It is said, there can be no reason assigned, why unsanctified persons may attend other duties of worship, and not the Lord’s supper. But I humbly conceive this must be an inadvertence. For there is a reason very obvious from that necessary and very notable distinction among duties of worship, which follows:
1. There are some duties of worship, that imply a profession of God’s covenant; whose very nature and design is an exhibition of those vital active principles and inward exercises, wherein consists the condition of the covenant of grace, or that union of soul to God, which is the union between Christ and his spouse, entered into by an inward hearty consenting to that covenant. Such are the christian sacraments, whose very design is to make and confirm a profession of compliance with that covenant, and whose very nature is to exhibit or express the uniting acts of the soul: those sacramental duties therefore cannot be attended by any whose hearts do not really consent to that covenant, and whose souls do not truly close with Christ, without either their being self-deceived, or else wilfully making a false profession, and lying in a very aggravated manner.
2. There are other duties, which are not in their own nature an exhibition of a covenant-union with God, or of any compliance with the condition of the covenant of grace; but are the expression of general virtues, or virtues in their largest extent, including both special and common. Thus prayer, or asking mercy of God, is in its own nature no profession of a compliance with the covenant of grace. It is an expression of some belief of the being of a God, some sense of our wants, and of a need of God’s help, some sense of our dependence, &c. but not merely such a sense of these things as is spiritual and saving. Indeed there are some prayers proper to be made by saints, and many things proper to be expressed by them in prayer, which imply the profession of a spiritual union of heart to God through Christ; but such as no heathen, no heretic, nor natural man whatever, can or ought to make. Prayer in general, and asking mercy and help from God, is no more a profession of consent to the covenant of grace, than reading the Scriptures, or meditation, or performing any duty of morality and natural religion. A Mahometan may as well ask mercy, as hear instruction: and any natural man may as well express his desires to God, as hear when God declares his will to him. It is true, when an unconverted man prays, the manner of his doing it is sinful: but when a natural man, knowing himself to be so, comes to the Lord’s supper, the very matter of what he does, in respect of the profession he there makes, and his pretension to lay hold of God’s covenant, is a lie, and a lie told in the most solemn manner.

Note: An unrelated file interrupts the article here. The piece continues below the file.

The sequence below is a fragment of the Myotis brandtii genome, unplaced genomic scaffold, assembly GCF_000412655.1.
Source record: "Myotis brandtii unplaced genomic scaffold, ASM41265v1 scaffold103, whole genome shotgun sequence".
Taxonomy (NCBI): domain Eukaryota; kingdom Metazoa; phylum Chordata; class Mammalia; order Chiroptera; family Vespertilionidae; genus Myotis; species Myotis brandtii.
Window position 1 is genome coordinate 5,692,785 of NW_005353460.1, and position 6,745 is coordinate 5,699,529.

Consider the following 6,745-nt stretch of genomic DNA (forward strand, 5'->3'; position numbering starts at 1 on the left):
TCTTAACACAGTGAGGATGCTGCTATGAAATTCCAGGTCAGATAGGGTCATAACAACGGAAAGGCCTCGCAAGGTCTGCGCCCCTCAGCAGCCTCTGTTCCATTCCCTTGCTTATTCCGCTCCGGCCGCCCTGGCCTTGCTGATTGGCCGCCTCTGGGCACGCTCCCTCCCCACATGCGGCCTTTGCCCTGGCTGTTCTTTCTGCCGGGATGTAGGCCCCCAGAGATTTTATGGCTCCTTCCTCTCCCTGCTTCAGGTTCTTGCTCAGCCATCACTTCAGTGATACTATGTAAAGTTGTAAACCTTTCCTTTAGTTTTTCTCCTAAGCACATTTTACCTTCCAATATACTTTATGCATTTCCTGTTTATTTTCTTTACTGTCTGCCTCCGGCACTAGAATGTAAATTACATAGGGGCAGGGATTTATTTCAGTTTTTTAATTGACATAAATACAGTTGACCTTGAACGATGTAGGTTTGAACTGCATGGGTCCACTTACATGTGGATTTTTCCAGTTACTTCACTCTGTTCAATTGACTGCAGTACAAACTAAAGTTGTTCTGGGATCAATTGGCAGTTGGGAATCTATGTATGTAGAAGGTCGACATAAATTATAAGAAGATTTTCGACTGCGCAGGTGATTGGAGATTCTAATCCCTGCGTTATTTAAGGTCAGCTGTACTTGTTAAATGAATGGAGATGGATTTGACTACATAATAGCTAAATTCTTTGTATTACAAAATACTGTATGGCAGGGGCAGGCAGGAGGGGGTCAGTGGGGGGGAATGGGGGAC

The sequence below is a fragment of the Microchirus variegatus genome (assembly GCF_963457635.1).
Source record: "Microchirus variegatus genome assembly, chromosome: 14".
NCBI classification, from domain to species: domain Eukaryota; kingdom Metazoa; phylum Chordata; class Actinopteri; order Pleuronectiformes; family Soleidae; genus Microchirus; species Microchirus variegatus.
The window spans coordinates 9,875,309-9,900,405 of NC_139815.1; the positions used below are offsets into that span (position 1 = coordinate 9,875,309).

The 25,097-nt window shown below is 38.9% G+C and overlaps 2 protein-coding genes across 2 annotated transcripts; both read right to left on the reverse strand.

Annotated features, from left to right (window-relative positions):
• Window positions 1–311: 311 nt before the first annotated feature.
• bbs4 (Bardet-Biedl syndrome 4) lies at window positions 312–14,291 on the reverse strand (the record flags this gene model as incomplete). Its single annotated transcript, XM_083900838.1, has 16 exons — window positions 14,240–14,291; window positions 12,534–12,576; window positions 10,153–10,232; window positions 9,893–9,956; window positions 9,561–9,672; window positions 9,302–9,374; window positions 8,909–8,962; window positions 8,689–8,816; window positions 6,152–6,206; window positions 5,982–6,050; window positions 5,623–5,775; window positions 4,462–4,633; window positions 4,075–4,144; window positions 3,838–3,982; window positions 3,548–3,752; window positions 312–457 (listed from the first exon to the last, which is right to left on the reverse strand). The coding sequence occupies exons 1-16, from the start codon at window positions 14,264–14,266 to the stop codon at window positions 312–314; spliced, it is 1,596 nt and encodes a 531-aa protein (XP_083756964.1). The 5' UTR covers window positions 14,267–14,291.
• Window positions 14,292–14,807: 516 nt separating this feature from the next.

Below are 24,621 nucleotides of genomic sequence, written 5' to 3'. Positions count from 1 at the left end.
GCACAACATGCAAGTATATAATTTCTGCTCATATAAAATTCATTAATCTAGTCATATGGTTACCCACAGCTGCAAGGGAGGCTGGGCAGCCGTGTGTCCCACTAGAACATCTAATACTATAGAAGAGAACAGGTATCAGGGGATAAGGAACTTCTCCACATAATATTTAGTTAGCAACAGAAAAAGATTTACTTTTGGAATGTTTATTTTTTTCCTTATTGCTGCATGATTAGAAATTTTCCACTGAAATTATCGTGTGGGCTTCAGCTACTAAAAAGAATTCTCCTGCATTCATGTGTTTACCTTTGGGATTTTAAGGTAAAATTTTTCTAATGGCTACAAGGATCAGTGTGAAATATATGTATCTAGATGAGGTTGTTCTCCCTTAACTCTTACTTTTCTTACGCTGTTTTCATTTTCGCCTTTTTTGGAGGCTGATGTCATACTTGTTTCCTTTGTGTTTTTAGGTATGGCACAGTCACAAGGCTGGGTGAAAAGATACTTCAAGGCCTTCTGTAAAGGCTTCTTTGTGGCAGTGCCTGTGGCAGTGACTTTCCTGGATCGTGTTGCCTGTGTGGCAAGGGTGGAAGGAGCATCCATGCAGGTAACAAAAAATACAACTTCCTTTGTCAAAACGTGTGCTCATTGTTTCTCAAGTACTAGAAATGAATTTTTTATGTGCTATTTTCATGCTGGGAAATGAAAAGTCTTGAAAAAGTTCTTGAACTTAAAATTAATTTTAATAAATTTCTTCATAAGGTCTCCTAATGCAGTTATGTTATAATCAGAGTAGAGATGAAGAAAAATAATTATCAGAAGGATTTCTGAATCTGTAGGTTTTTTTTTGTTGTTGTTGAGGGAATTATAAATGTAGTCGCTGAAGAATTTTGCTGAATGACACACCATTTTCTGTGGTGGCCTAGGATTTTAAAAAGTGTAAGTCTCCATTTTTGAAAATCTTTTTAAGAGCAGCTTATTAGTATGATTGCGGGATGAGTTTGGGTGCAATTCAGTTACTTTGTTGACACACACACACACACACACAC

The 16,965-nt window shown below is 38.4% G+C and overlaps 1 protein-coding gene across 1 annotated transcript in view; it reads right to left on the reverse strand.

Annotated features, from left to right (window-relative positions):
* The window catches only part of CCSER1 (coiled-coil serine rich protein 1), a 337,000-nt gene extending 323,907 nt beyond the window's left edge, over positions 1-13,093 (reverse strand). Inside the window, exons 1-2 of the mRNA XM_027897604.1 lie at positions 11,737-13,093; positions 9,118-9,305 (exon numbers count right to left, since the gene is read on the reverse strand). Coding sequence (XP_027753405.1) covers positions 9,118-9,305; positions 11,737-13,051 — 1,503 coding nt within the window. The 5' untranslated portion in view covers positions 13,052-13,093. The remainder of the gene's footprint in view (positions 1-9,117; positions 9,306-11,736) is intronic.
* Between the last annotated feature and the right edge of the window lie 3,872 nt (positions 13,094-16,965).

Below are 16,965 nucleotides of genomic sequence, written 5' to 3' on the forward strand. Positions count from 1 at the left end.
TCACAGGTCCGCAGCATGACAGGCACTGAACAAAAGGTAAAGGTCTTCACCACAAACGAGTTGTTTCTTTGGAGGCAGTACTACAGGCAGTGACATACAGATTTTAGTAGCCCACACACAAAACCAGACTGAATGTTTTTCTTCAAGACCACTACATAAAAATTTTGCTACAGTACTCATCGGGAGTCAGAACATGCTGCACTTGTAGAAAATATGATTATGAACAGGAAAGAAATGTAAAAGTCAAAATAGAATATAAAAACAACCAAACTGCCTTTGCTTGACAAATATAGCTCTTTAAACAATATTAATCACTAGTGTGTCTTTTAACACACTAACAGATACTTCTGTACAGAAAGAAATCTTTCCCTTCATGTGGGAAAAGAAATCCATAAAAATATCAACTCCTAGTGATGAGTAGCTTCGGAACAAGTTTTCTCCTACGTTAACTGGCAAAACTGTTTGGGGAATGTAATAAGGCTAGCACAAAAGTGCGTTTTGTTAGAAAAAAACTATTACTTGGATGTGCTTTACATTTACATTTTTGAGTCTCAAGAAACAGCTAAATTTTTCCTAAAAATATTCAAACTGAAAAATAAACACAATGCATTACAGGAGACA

In a word, the venerable Mr. Stoddard himself, in his Doctrine of Instituted Churches, has taught us to distinguish between instituted and natural acts of religion: the word and prayer he places under the head of moral duty, and considers as common to all; but the sacraments, according to what he says there, being instituted, are of special administration, and must be limited agreeable to the institution.